Step out the front door like a ghost into the fog where no one notices the contrast of white on white.
And in between the moon and you, the angels get a better view of the crumbling difference between wrong and right.
I walk in the air between the rain, through myself and back again, where, I don’t know.
Maria says she’s dying, through the door I hear her crying, why, I don’t know.
There’s an episode of Seinfeld, where Elaine is dating a guy who instantly falls into a trance-like state whenever he hears the song Desperado by The Eagles. So moved by this song, so instantly transported to another time and place, for him in that moment, nothing else mattered.
There’s just something about music, about certain songs that get under our skin, get right in there and bring us back to a very specific period in our lives. And no matter where we are, what we’re doing or whom we’re with, we hear it and boom, we’re back. For me, it’s almost every track on the album August and Everything After by the Counting Crows.
When I first heard the song Round Here, I thought Oh my God, these lyrics! Who the hell wrote these lyrics? Then I saw the video with Adam Duritz in his dreadlocked, combat-booted glory, an alt-rock poet wandering along train tracks, offering up his fucking soul with these words that just shattered me.
Yes, I’m being dramatic. Yes, this song is, without question, one of those songs that will always prompt me to declare, “OH MY GOD! I LOVE THIS SONG!!!” and writhe around in tortured bliss. This is my Desperado.
My encounter with this song, this album, coincided with an amazing dance gig that turned out to be an unforgettable highlight in my career. In 1994, three Canadian companies – Winnipeg’s Contemporary Dancers, Toronto’s Dancemakers and Montreal’s Fondation Jean-Pierre Perreault – joined forces to perform and tour choreographer Jean-Pierre Perreault’s signature work JOE. In a nutshell, JOE is an epic production that explores the human condition, conformity and individuality. Comprised of 32 dancers dressed in overcoats, fedoras and steel-toed army boots, and a steep, amplified ramp that spans the entire length of the stage, we average JOEs shuffled, jumped, danced, climbed, launched our bodies and ran our out-of-breath asses off for 75 minutes. Without music. It was the largest and most ambitious version of JOE to date.
Jean-Pierre Perreault was a brilliant and, at times, intimidating, presence. The energy of the room noticeably changed when he entered – eyes darted, muscles tensed, volume lowered. From the first day of rehearsal, we always dressed in our full JOE costumes, costumes that Jean-Pierre meticulously fine-tuned and approved. After weeks of donning these clothes, it struck me that I’d never looked at myself in the mirror with my full outfit on. I kind of liked that it added to my anonymity, my average JOE-ness. Jean-Pierre’s vision for every single aspect of the work was astonishing. And just when I thought he couldn’t possibly know my name or even notice me among the 32 dancers, he’d address me directly with specific notes. The best notes of my life!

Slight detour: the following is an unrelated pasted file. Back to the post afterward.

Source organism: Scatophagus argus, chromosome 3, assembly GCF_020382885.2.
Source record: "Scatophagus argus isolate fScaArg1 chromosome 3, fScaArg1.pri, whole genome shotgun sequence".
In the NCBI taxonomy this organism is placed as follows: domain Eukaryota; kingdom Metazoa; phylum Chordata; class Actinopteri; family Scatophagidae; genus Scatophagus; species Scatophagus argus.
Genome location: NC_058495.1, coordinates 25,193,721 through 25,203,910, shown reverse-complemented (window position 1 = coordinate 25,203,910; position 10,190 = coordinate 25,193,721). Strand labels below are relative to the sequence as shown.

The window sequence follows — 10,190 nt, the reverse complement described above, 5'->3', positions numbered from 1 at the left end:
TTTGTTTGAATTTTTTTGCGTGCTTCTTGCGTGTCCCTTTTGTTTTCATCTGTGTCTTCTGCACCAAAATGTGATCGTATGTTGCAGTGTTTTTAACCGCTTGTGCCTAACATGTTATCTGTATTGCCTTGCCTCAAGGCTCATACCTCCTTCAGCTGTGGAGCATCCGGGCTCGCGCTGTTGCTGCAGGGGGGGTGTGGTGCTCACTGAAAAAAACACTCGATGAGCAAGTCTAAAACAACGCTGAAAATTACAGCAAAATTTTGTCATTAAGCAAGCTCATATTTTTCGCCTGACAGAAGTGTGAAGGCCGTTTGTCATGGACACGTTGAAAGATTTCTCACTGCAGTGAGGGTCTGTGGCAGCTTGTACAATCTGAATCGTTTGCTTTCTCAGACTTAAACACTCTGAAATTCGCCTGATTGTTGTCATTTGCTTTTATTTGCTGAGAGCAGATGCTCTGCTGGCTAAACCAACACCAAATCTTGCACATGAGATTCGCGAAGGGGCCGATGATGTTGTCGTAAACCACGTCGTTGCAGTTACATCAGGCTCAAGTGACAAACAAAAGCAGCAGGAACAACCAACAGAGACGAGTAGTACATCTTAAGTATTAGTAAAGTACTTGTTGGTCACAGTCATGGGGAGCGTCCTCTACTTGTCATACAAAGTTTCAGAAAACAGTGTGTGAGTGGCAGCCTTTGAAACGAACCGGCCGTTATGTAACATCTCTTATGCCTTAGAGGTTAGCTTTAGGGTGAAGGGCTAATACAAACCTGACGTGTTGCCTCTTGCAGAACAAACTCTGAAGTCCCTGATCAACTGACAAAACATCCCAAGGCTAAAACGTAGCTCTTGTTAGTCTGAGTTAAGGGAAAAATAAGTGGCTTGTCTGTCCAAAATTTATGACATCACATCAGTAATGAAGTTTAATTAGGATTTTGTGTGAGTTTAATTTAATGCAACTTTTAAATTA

For me, JOE was more than an artistic highlight. With a gobsmacking collection of some of this country’s best dancers; exhausting rehearsals; almost nightly 5 à 7 (happy hour); a boisterous and blurry national tour; multiple curtain calls that I’d never experienced before (or since); and a film shoot of the entire work in steamy summery Montreal, JOE was a fucking party man!
August and Everything After was my soundtrack during that time. I was 27; I was working in glorious Montreal on a piece that impacted me; I made a tough decision to leave my company job in Winnipeg for an indie career in Toronto; I liked a couple of boys; I was pining for another boy in New York; and I was having the time of my life.
This coming November, I’ll be dancing in JOE again, 20 years after my last time performing it. It’s a project between Moonhorse Dance Theatre and Fondation Jean-Pierre Perreault, giving amateurs the unique opportunity to experience this quintessential Canadian work, alongside a few of us professional JOEs. Sadly, Jean-Pierre passed away in 2002, but his presence will undoubtedly be felt. I will be assisting in the re-mount of the work, a tremendous honour indeed. Thankfully for my 49 year-old body and lungs, it’ll just be a 15-minute excerpt. It will also be the first time I’ve been on stage in a long time, but I’ve been itching to get back so huzzah for me!
And how’s this for timing: several months ago I saw that the Counting Crows were coming to Toronto this summer, 22 years after I first saw them in concert. I hemmed and hawed for a minute then thought, What the fuck? I passed on seeing Prince earlier this year, and he died suddenly weeks later. I mean, chances go as quickly as they come and sure, seeing a concert may not be a life-changing event, but it sort of can be, can’t it? Because what’s better than gathering with tens of thousands of people on a hot summer night, and belting out the killer lyrics to songs that mean something to us, that get under our skin, that instantly remind us of our stories and crushes and heartaches and who we were then and big decisions that changed us and the time of our lives.
Funny how things happen.